Two situations that must be managed in low air temperature applications are cold downdrafts and condensation.

For cold downdrafts:
  • Use parallel fan-powered VAV boxes on the perimeter.
  • Use cooling-only DDC/VAV boxes on the interior.
  • Use linear slot diffusers with aspirating characteristics on both the interior and perimeter VAV boxes.
For condensation:
  • Cold surfaces must be kept inside the humidity-controlled envelope. Air-condition the equipment room and use nonducted returns where codes allow. If ducted returns are required, contact your cooling system representative for a recommendation on insulation thickness.
  • Control the system’s night setback and morning pulldown with the interior dewpoint sensor. Don’t pull the system down all at once; instead, pull it down in stages, following a planned process that is controlled with input from the sensor.
  • A positive plant pressure is critical for “no” condensation. Make sure your plant’s automation system has the ability to maintain a slightly positive pressure.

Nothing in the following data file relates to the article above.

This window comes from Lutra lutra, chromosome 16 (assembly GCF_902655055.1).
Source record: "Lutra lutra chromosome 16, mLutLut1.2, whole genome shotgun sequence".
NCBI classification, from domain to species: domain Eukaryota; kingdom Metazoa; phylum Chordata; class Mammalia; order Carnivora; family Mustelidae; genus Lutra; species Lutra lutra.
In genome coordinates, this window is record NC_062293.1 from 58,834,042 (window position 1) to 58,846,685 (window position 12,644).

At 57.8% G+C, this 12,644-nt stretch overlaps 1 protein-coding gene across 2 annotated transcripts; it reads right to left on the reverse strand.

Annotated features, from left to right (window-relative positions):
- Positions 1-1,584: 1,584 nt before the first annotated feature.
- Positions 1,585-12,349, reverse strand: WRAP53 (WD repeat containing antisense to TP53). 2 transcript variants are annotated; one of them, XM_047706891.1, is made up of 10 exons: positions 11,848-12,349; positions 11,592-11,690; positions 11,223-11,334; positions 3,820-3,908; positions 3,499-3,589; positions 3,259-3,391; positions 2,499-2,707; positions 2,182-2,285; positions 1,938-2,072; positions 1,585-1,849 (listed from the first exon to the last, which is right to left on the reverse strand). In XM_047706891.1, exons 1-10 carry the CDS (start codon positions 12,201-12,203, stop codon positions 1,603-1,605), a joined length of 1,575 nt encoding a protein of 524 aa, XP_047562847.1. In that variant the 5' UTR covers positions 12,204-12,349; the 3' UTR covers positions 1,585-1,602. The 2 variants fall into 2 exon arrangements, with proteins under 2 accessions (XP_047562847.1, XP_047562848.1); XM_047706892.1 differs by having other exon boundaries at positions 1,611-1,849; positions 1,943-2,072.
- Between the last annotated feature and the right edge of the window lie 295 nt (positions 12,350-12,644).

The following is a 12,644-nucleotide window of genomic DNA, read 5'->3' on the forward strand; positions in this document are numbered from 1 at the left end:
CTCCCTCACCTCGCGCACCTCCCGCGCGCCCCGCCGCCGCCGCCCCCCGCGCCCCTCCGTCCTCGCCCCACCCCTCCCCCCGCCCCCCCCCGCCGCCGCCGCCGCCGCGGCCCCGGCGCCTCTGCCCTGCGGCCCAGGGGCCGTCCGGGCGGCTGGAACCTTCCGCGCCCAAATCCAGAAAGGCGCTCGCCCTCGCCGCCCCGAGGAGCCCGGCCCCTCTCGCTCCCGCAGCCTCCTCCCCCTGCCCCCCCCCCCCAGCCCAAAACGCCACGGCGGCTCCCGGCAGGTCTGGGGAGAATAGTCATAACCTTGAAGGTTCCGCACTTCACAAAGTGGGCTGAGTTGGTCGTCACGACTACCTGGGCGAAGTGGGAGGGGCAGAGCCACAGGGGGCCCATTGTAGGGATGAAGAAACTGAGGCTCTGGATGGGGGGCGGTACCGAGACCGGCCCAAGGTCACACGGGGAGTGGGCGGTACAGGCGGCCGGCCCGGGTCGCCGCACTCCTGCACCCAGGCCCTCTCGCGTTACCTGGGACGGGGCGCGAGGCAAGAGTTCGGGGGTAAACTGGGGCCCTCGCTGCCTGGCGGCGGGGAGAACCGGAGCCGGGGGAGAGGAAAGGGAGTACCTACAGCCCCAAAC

• Design the “P” traps and pitch the condensate drains correctly. These systems will produce a good deal of condensation and must be designed and pitched correctly on all systems, but especially for draw-through fan applications.
  • Install a vapor barrier with reasonable construction. This is a basic item that is important to check.
By adhering to these basic principles, millions of square feet of refrigerated space in humid climates such as Florida are cooled successfully using low air temperature applications.

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